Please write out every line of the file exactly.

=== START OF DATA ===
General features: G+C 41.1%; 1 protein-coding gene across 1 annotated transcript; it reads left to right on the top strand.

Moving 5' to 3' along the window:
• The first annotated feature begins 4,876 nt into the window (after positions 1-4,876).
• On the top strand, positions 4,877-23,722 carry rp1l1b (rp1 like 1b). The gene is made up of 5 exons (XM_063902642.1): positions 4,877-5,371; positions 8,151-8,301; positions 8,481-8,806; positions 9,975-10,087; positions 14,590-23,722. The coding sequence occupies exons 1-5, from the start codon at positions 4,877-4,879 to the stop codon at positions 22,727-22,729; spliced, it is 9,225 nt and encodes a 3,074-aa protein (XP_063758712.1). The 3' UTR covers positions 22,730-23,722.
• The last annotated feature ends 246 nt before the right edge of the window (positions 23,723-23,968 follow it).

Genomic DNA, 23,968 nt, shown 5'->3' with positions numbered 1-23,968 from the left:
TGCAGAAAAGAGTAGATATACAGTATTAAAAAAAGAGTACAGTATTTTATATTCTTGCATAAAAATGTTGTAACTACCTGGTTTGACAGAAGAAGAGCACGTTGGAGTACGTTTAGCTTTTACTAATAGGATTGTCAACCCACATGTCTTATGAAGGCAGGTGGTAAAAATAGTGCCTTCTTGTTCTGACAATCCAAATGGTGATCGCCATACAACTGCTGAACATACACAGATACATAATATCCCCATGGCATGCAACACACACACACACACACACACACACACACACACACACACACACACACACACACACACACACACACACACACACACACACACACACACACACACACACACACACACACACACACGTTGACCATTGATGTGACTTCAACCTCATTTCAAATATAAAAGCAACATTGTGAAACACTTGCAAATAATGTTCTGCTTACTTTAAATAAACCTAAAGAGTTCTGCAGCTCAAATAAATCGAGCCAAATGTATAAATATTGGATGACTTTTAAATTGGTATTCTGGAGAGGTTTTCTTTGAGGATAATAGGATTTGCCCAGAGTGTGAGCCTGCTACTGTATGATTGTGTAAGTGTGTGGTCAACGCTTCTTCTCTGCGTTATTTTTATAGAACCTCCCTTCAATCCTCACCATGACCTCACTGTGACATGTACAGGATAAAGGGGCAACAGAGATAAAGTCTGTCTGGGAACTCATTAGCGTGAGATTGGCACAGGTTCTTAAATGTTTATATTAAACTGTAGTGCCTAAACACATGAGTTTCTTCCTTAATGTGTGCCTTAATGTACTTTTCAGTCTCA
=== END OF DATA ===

General features: G+C 41.1%; 1 protein-coding gene across 1 annotated transcript; it reads left to right on the top strand.

Moving 5' to 3' along the window:
• The first annotated feature begins 4,876 nt into the window (after positions 1-4,876).
• On the top strand, positions 4,877-23,722 carry rp1l1b (rp1 like 1b). The gene is made up of 5 exons (XM_063902642.1): positions 4,877-5,371; positions 8,151-8,301; positions 8,481-8,806; positions 9,975-10,087; positions 14,590-23,722. The coding sequence occupies exons 1-5, from the start codon at positions 4,877-4,879 to the stop codon at positions 22,727-22,729; spliced, it is 9,225 nt and encodes a 3,074-aa protein (XP_063758712.1). The 3' UTR covers positions 22,730-23,722.
• The last annotated feature ends 246 nt before the right edge of the window (positions 23,723-23,968 follow it).

Genomic DNA, 23,968 nt, shown 5'->3' with positions numbered 1-23,968 from the left:
TGCAGAAAAGAGTAGATATACAGTATTAAAAAAAGAGTACAGTATTTTATATTCTTGCATAAAAATGTTGTAACTACCTGGTTTGACAGAAGAAGAGCACGTTGGAGTACGTTTAGCTTTTACTAATAGGATTGTCAACCCACATGTCTTATGAAGGCAGGTGGTAAAAATAGTGCCTTCTTGTTCTGACAATCCAAATGGTGATCGCCATACAACTGCTGAACATACACAGATACATAATATCCCCATGGCATGCAACACACACACACACACACACACACACACACACACACACACACACACACACACACACACACACACACACACACACACACACACACACACACACACACACACACACACACACACACGTTGACCATTGATGTGACTTCAACCTCATTTCAAATATAAAAGCAACATTGTGAAACACTTGCAAATAATGTTCTGCTTACTTTAAATAAACCTAAAGAGTTCTGCAGCTCAAATAAATCGAGCCAAATGTATAAATATTGGATGACTTTTAAATTGGTATTCTGGAGAGGTTTTCTTTGAGGATAATAGGATTTGCCCAGAGTGTGAGCCTGCTACTGTATGATTGTGTAAGTGTGTGGTCAACGCTTCTTCTCTGCGTTATTTTTATAGAACCTCCCTTCAATCCTCACCATGACCTCACTGTGACATGTACAGGATAAAGGGGCAACAGAGATAAAGTCTGTCTGGGAACTCATTAGCGTGAGATTGGCACAGGTTCTTAAATGTTTATATTAAACTGTAGTGCCTAAACACATGAGTTTCTTCCTTAATGTGTGCCTTAATGTACTTTTCAGTCTCA